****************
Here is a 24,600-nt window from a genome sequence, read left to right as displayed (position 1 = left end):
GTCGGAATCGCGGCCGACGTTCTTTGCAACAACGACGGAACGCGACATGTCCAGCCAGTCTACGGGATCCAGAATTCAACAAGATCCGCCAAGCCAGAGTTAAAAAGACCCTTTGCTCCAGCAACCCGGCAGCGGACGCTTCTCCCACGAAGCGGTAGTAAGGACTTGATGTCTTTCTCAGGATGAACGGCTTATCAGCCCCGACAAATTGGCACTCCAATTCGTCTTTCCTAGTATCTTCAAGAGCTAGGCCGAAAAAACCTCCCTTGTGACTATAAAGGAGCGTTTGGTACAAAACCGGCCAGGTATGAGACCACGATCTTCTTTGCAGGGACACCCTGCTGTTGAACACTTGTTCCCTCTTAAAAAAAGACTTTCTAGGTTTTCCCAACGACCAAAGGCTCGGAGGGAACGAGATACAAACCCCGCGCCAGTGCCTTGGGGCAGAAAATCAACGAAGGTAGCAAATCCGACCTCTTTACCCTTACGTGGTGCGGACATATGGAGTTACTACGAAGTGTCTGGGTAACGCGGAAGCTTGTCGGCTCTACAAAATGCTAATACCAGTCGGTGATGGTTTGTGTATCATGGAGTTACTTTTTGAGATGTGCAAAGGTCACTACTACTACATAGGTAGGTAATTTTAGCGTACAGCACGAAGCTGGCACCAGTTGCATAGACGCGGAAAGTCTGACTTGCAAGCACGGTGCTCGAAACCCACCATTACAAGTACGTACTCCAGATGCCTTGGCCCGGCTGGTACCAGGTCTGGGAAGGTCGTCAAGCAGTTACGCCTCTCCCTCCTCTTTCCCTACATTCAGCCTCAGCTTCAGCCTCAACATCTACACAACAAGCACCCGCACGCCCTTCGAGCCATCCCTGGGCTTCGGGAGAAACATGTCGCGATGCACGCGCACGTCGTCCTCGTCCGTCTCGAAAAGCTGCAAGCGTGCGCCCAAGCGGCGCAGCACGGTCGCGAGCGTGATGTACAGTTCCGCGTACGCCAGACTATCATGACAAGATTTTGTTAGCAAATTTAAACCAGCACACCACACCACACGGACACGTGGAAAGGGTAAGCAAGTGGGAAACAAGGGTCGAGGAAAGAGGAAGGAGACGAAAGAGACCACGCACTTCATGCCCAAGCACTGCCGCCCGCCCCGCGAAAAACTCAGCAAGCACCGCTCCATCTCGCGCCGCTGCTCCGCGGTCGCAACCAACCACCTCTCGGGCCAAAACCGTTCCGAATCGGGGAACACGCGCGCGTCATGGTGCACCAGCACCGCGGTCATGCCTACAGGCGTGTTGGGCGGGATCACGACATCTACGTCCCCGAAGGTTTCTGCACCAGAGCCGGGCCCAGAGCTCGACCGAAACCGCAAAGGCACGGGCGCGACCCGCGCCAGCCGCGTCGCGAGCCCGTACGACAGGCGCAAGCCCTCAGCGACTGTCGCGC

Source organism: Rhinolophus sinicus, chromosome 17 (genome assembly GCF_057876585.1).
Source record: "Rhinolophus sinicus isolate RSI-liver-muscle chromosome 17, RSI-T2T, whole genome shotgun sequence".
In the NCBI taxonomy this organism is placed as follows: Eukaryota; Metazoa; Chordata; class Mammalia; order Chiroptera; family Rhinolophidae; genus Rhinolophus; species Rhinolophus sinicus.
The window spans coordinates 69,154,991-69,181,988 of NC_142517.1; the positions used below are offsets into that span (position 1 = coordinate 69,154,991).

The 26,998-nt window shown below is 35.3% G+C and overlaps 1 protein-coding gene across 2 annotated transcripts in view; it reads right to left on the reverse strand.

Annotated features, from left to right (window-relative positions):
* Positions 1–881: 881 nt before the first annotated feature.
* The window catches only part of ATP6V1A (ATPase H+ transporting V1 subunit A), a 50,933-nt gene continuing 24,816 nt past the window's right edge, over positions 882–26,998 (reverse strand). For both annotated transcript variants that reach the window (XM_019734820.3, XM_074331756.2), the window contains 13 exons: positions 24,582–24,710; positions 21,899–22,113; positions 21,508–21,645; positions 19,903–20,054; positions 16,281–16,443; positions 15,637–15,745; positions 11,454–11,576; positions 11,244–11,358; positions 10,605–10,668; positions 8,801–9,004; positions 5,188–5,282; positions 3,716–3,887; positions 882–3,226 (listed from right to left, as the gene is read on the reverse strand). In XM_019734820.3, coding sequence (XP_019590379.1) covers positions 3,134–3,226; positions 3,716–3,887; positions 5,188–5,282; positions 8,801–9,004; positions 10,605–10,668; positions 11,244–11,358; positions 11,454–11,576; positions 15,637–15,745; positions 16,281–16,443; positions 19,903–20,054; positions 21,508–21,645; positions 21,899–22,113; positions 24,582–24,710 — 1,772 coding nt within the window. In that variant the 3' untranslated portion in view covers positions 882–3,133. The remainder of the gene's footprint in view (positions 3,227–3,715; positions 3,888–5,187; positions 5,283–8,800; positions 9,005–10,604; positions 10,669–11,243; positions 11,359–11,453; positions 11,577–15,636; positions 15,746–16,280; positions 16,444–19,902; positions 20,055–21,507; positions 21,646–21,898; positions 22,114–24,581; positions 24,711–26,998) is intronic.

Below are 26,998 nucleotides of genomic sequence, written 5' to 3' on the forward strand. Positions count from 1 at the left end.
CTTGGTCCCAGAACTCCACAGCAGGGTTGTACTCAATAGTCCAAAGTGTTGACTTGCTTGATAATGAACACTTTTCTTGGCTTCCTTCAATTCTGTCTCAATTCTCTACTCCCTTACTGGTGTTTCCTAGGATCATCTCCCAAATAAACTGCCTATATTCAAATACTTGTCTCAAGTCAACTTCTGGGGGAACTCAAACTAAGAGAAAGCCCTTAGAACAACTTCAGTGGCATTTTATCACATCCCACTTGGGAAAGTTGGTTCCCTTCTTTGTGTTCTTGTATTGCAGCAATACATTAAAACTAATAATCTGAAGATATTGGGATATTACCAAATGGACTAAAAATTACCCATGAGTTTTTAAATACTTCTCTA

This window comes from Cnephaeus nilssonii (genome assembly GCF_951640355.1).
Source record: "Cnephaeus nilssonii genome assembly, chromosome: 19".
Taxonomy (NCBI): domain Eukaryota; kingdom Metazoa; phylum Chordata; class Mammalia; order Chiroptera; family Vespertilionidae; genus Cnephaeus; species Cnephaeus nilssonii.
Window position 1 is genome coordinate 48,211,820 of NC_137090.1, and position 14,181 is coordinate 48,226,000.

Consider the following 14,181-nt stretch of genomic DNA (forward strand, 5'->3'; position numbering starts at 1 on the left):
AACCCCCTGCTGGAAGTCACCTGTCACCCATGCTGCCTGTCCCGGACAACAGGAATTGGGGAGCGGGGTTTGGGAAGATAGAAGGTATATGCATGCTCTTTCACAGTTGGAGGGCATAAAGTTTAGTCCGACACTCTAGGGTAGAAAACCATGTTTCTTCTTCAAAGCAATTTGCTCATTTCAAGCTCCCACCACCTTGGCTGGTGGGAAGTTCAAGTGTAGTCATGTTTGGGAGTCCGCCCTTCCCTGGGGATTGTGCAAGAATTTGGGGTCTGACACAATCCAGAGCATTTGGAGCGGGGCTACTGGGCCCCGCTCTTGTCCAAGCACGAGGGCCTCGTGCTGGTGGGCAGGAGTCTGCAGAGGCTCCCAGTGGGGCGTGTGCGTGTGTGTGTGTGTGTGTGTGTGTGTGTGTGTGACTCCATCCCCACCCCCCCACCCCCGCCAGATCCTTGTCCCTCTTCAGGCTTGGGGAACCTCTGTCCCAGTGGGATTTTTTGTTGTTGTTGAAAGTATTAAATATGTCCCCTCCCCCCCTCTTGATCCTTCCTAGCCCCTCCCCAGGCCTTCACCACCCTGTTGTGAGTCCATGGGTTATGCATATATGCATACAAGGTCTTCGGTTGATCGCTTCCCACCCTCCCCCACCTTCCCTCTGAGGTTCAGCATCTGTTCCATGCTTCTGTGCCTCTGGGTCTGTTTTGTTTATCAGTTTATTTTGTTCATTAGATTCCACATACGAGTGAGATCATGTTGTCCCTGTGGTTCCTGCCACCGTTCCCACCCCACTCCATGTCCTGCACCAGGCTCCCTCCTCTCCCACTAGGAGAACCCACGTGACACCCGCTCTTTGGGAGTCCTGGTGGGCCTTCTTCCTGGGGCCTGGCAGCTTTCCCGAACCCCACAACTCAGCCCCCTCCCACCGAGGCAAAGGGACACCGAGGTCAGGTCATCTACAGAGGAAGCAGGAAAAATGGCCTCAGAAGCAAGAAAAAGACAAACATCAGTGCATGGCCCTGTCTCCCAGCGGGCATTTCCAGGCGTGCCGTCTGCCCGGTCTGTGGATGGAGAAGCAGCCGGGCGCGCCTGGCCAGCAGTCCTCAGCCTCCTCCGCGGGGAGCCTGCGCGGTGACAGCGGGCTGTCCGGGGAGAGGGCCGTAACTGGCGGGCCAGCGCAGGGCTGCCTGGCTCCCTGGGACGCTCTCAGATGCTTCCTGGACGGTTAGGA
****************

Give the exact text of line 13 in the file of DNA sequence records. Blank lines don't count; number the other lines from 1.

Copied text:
This window comes from Cnephaeus nilssonii (genome assembly GCF_951640355.1).